GREEN BAY (AP) — Jermichael Finley is ready for the increased expectations that are sure to come with his increased salary.
The Green Bay Packers opted to pay their mercurial tight end a $3 million roster bonus rather than cut him by 3 p.m. Monday. Though Finley swears he wasn’t watching the clock, he took to Twitter shortly after the deadline passed, saying, “Ecstatic 2 b back w (at)packers. Best place on earth.”
“It’s a great opportunity to stay with a great organization and a great quarterback to move forward and win more championships,” Finley told the (Milwaukee) Journal Sentinel. “I’m ready to take my game to another level. Every player wants to achieve as much as possible. In my case, I want to get back to what I know and that’s playing great football.”
The Packers have long been enamored with Finley’s size — he’s 6-foot-5 and 247 pounds — speed and strength. Not only is he a big target for Aaron Rodgers, but he draws multiple defenders and can block just about anyone. He set a Packers record for receptions by a tight end last season, finishing with 61 catches for 676 yards and two touchdowns.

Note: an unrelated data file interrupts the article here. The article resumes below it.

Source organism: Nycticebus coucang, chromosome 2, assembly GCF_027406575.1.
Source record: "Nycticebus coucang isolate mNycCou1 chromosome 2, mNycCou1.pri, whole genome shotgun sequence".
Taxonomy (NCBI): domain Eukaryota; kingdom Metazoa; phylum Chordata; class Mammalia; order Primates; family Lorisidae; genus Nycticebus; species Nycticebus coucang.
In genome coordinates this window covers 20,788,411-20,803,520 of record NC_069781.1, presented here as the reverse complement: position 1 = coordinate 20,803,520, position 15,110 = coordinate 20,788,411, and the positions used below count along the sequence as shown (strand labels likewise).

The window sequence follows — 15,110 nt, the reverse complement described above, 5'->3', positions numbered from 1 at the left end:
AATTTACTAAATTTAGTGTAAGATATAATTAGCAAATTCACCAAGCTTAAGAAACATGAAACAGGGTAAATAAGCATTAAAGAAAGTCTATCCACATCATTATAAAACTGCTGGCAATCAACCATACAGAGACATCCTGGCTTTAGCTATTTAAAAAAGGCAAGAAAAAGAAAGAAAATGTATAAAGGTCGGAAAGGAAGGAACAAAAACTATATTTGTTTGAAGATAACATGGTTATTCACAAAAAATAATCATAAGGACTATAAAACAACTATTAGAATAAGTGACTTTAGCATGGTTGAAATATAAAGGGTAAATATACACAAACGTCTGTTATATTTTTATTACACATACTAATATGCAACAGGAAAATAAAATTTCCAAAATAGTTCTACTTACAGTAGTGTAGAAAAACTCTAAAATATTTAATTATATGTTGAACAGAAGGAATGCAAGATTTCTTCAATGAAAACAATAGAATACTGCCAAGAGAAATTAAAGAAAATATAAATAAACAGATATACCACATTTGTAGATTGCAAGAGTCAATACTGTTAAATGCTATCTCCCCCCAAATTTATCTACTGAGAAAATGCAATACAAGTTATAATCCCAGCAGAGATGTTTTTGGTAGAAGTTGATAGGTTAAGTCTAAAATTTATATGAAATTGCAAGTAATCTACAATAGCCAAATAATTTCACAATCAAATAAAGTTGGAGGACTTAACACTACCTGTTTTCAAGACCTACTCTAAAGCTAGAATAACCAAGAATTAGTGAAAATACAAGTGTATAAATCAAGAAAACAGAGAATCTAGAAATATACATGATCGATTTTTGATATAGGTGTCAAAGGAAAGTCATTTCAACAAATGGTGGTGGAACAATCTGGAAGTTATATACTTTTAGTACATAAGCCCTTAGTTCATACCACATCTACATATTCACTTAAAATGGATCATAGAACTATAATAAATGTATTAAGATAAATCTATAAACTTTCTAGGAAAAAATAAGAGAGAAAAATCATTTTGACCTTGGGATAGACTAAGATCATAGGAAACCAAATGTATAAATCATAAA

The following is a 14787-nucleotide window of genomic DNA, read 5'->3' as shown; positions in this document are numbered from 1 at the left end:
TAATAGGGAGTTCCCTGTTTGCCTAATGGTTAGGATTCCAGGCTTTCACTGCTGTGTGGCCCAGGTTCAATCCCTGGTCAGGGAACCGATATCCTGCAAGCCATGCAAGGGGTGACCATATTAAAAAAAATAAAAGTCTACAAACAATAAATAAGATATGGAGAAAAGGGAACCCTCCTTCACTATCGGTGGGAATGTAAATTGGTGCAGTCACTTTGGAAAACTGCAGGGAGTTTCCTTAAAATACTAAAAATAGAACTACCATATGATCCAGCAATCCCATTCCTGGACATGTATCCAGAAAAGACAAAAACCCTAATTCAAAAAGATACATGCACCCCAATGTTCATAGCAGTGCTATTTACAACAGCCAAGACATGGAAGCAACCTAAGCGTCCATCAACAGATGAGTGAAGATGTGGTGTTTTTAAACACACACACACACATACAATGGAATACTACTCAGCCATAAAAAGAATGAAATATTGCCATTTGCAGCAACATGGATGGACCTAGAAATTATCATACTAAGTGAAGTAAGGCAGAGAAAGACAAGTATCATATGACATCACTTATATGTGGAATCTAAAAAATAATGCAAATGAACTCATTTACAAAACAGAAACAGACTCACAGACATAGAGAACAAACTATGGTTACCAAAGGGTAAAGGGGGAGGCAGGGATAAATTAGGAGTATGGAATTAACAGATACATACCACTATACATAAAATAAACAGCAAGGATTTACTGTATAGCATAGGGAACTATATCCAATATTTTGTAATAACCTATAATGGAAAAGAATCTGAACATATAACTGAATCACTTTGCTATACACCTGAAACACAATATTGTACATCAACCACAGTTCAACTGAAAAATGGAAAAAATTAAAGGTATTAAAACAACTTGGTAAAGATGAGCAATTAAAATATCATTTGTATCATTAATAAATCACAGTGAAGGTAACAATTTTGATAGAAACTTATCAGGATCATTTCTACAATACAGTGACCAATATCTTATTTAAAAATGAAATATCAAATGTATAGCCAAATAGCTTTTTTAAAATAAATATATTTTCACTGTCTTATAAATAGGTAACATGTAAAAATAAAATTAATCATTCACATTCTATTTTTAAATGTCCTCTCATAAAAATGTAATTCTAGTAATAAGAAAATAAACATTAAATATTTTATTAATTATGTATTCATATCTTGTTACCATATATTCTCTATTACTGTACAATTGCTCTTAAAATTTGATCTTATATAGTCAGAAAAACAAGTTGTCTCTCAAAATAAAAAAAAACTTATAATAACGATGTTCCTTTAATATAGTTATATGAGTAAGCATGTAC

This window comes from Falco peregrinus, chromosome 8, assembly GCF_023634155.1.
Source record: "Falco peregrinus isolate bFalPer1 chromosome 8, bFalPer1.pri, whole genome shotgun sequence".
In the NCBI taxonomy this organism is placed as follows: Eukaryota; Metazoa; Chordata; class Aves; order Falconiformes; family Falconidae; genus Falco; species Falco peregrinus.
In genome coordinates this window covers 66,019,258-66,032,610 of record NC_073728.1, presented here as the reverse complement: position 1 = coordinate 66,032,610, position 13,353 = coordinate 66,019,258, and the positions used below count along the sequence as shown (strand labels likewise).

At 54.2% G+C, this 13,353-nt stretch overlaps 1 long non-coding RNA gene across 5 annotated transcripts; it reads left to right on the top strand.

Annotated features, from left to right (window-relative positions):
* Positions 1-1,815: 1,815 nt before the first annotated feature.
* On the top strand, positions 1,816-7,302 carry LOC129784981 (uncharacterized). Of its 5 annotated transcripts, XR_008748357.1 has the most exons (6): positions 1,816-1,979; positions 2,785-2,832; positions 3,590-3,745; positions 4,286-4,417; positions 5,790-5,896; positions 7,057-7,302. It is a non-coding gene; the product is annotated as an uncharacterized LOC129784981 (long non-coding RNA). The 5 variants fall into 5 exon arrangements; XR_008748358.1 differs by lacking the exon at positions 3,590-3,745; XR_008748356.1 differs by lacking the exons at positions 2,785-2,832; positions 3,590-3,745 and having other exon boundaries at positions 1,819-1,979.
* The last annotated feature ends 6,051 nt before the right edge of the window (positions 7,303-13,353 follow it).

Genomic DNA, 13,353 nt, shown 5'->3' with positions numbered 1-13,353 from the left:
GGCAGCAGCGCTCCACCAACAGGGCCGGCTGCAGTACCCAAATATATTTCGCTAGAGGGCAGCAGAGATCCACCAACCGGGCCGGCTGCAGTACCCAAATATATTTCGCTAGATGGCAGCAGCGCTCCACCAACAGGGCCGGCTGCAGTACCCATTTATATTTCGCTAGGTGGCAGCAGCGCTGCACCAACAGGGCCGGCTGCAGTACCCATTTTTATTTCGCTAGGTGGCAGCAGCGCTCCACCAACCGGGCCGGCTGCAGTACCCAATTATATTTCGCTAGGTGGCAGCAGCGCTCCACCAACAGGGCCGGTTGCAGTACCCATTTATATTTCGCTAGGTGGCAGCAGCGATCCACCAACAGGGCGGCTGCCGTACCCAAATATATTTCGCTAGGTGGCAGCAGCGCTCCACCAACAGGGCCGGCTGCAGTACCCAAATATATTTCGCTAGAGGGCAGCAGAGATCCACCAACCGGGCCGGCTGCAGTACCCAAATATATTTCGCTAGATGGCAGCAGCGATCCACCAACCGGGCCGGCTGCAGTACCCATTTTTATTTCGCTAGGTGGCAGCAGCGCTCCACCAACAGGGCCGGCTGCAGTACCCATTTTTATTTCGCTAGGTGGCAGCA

But there were some who wondered if his inconsistency early in the season made him expendable. Finley dropped numerous balls and complained about his role in the offense.
“I really felt Jermichael Finley was a different man, a different player from the bye week on,” coach Mike McCarthy said after the Packers lost to San Francisco in the playoffs. “I feel very good about the way he finished the year. ... But we obviously have to look at the first half, too, and make sure that’s part of the evaluation because we’re all judged on 17 games.”
Despite his increased price tag — his salary this season will be $8.25 million — Finley’s youth and potential convinced the Packers he was worth keeping. Green Bay also couldn’t afford to let another big piece of their offense go, having already lost top receiver Greg Jennings to rival Minnesota and tight end Tom Crabtree to Tampa Bay.
“I love the expectations that I have to meet this year,” Finley said. “I have to make it happen.”
Finley, who turned 26 on Tuesday, told the Journal Sentinel he learned from last year’s up-and-down season. The approach he had in the second half of the season is the one he knows he’ll need to have in the future.
“It’s all about letting my play speak,” he said. “It’s all about letting my ability do its job. That’s what I’m going to do this year and I guarantee I’ll be relaxed and be the player I know I can be.”